Gigabyte G1 Gaming GeForce GTX 960 2GB Review
Rikki Wright / 6 years ago
Introduction and A Closer Look
The GeForce GTX 960, NVIDIA’s newest graphics card iteration, has caused quite a stir in recent weeks. The release of the cards were delayed, bringing the actual release of these models to over 4 months later than their big brothers, the GTX 970/980. Research surveys taken from Steam has revealed that around 66% of gamers still use the equivalent of a GTX 660 or lower; this card will offer a simple plug and play upgrade with performance increases of up to 60%. The GTX 960 utilises the same Maxwell process technology that the rest of the GTX 900 family uses. This series has brought more performance with lower power requirements and in the form of the GTX 960, it has dropped all the way down to 120w while only using a single 6-pin power connector. Along with a lower power consumption, the new Maxwell process brings MFAA (Multi-Frame Sampled Anti-Aliasing), an exclusive for the GTX 900 family, this feature can deliver a 30% performance boost while maintaining the high quality detail we demand while gaming, ideal for gaming at high resolutions.
The version we have here is the Gigabyte G1 Gaming GeForce GTX 960. It features a revamped Windforce cooler, giving it a premium look and hopefully premium performance. Changing the plastic shroud to metal and an additional metal back plate to support the behemoth heatsink contained within; they have also changed the fan fin design to increase airflow by as much as 23% and reducing noise to under 20 decibels.
Gigabyte have given this new addition the same overclocking treatment as the GTX 970/980, giving it a 10% base and boost overclock to 1241 MHz and 1304 MHz respectively and increasing the TDP to 160W compared to the 120W standard, but with a 6-phase power design to balance load and to reduce temperatures, while also increasing product life. This increase power and 6-phase power design allows for higher stable overclocks and no throttling in intensive benchmarking sessions.
The packaging follows the same design as the other G1 Gaming series boxes with the key features along the bottom and the dominant Gigabyte ‘Eye’ logo giving additional colour alongside the NVIDIA green. Contents include a Quick start guide, driver disc and 2x molex to 6-pin GPU power adapter cables.
This card has a very demanding presence, measuring in at 312mm in length, it may prove a tight squeeze into some of the smaller cases such as the Corsair 250D. The brushed metal shroud with black opaque fan fins gives the impression that this card is here to do the business with no fancy gimmicks.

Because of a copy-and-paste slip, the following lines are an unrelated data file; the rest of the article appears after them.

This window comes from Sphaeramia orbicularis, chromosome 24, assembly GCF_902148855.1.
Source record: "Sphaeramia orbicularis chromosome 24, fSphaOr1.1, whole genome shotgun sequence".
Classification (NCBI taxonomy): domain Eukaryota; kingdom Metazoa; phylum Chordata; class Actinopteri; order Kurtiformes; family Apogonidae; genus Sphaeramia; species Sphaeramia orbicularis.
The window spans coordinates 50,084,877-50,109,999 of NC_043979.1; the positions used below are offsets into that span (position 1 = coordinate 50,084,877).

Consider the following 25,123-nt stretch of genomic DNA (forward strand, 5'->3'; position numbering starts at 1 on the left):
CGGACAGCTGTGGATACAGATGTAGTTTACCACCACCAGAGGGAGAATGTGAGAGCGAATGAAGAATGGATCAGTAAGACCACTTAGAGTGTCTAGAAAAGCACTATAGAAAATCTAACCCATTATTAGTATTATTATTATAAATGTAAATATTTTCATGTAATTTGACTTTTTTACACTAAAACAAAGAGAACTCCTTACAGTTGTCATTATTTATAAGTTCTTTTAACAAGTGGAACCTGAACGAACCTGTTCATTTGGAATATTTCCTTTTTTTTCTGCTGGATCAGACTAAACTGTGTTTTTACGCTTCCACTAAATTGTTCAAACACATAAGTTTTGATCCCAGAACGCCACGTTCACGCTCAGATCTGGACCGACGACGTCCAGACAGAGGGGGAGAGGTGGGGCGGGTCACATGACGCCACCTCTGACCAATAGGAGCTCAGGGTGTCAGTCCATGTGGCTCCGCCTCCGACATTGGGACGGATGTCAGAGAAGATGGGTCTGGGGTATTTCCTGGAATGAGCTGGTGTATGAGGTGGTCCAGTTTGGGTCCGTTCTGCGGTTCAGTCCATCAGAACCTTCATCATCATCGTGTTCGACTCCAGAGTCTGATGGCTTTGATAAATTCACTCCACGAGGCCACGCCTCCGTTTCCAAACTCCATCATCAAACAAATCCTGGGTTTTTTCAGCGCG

Along the bottom, we can get a first glimpse of the heatsink and see the size of the PCB, a fair size longer than its competitors. The shroud hugs the heatsink around the sides, with well-placed cut-outs to allow for increased airflow, while keeping the card rigid.
At the end of the card, you can see the protruding ends of the 4x 6mm copper heatpipes. The backplate here bends up to almost meet the shroud, maximising the dissipation of the hot air from the fans.
Looking down onto the top of the card, you get a better feel for the size of it. Matching the length of the rest of the G1 Gaming series, this will have no issue handling those intense factory overclocks. We see here the iconic ‘Windforce’ Logo which illuminates blue when powered on. This particular model has the ability to run passively under less intense gaming sessions and general use. On each side of the ‘Windforce’ Logo, there are 2 additional logos; ‘Stop’ and ‘Silent’ which also illuminate when the card is running passively. You can also see the additional 6-pin power connection that works towards the 6-phase power design.
The back of the card follows suit to the other G1 Gaming styles. Mirrored cutouts aid rear ventilation and cooling of some of the rear mounted components. There is also a laser etched ‘G1 Gaming’ Logo and Gigabyte ‘Eye’ Logo, upside down, but that would appear the correct way up when mounted in a standard case.
Here you can see the vast array of outputs. 1x DVI-I, 1x DVI-D, 3x DisplayPort 1.2 and 1x HDMI 2.0. The HDMI port is able to support 4k resolutions at 60Hz. Used in certain configurations, you can utilise Gigabytes own ‘Flex Display Technology’. The technology allows the use of up to 4 monitors for multi-monitor displays. The easiest way of achieving this would be to use both DVI outputs, 1 x Display port and the HDMI port, but other configurations are available.